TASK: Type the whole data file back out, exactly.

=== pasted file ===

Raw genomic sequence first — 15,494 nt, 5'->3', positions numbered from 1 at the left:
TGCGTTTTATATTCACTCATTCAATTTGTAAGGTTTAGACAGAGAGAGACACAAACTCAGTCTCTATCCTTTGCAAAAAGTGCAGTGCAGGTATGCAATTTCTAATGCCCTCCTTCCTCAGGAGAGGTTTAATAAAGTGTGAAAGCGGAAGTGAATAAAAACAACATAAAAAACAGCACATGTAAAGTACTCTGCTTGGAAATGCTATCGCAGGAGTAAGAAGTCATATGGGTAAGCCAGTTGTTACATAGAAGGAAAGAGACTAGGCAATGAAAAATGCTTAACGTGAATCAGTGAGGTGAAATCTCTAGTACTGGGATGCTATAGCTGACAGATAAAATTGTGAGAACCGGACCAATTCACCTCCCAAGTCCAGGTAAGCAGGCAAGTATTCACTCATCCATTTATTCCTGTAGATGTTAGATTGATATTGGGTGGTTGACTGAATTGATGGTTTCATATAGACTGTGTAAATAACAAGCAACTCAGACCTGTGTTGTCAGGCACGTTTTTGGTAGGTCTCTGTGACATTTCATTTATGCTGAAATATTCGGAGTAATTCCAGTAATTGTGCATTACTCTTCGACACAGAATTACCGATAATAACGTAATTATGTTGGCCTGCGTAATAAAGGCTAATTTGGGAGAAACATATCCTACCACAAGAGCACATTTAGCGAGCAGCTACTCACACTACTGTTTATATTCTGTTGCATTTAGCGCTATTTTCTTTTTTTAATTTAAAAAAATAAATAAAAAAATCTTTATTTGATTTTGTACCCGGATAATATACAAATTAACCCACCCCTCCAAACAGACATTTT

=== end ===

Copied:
Raw genomic sequence first — 15,494 nt, 5'->3', positions numbered from 1 at the left:
TGCGTTTTATATTCACTCATTCAATTTGTAAGGTTTAGACAGAGAGAGACACAAACTCAGTCTCTATCCTTTGCAAAAAGTGCAGTGCAGGTATGCAATTTCTAATGCCCTCCTTCCTCAGGAGAGGTTTAATAAAGTGTGAAAGCGGAAGTGAATAAAAACAACATAAAAAACAGCACATGTAAAGTACTCTGCTTGGAAATGCTATCGCAGGAGTAAGAAGTCATATGGGTAAGCCAGTTGTTACATAGAAGGAAAGAGACTAGGCAATGAAAAATGCTTAACGTGAATCAGTGAGGTGAAATCTCTAGTACTGGGATGCTATAGCTGACAGATAAAATTGTGAGAACCGGACCAATTCACCTCCCAAGTCCAGGTAAGCAGGCAAGTATTCACTCATCCATTTATTCCTGTAGATGTTAGATTGATATTGGGTGGTTGACTGAATTGATGGTTTCATATAGACTGTGTAAATAACAAGCAACTCAGACCTGTGTTGTCAGGCACGTTTTTGGTAGGTCTCTGTGACATTTCATTTATGCTGAAATATTCGGAGTAATTCCAGTAATTGTGCATTACTCTTCGACACAGAATTACCGATAATAACGTAATTATGTTGGCCTGCGTAATAAAGGCTAATTTGGGAGAAACATATCCTACCACAAGAGCACATTTAGCGAGCAGCTACTCACACTACTGTTTATATTCTGTTGCATTTAGCGCTATTTTCTTTTTTTAATTTAAAAAAATAAATAAAAAAATCTTTATTTGATTTTGTACCCGGATAATATACAAATTAACCCACCCCTCCAAACAGACATTTT